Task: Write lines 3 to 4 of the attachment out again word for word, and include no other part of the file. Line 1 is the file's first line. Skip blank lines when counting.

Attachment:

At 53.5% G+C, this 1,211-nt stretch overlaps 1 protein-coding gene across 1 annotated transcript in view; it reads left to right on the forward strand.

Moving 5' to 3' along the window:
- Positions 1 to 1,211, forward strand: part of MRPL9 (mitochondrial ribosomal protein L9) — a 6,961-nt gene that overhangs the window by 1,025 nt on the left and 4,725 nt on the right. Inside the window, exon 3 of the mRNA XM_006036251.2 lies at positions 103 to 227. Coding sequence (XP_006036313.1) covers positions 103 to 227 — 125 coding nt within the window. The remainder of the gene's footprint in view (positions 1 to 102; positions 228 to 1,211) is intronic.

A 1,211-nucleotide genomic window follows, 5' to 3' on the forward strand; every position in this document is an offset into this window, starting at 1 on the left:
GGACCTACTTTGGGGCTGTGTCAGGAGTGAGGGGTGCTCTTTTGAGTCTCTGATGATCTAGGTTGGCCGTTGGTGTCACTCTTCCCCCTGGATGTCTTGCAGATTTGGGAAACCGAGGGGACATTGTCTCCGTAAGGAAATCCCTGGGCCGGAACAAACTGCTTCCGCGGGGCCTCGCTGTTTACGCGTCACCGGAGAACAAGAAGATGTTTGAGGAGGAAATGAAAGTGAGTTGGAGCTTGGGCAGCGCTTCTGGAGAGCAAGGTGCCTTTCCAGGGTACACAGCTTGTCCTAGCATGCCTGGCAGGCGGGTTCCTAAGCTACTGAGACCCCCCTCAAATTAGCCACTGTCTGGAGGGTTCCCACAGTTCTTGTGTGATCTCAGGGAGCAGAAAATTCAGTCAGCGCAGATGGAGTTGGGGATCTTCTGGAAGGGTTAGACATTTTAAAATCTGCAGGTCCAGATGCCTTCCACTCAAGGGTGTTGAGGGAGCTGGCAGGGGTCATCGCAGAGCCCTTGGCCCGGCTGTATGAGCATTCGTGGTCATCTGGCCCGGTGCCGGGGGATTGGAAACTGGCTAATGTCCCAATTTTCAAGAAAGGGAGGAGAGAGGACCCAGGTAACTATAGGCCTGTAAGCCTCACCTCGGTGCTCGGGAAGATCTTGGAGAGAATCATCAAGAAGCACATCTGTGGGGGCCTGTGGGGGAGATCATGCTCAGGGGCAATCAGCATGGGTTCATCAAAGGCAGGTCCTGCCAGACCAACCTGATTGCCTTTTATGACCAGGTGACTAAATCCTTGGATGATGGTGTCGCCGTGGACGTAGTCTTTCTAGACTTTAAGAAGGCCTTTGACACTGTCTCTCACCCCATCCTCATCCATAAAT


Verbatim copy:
- Positions 1 to 1,211, forward strand: part of MRPL9 (mitochondrial ribosomal protein L9) — a 6,961-nt gene that overhangs the window by 1,025 nt on the left and 4,725 nt on the right. Inside the window, exon 3 of the mRNA XM_006036251.2 lies at positions 103 to 227. Coding sequence (XP_006036313.1) covers positions 103 to 227 — 125 coding nt within the window. The remainder of the gene's footprint in view (positions 1 to 102; positions 228 to 1,211) is intronic.

A 1,211-nucleotide genomic window follows, 5' to 3' on the forward strand; every position in this document is an offset into this window, starting at 1 on the left: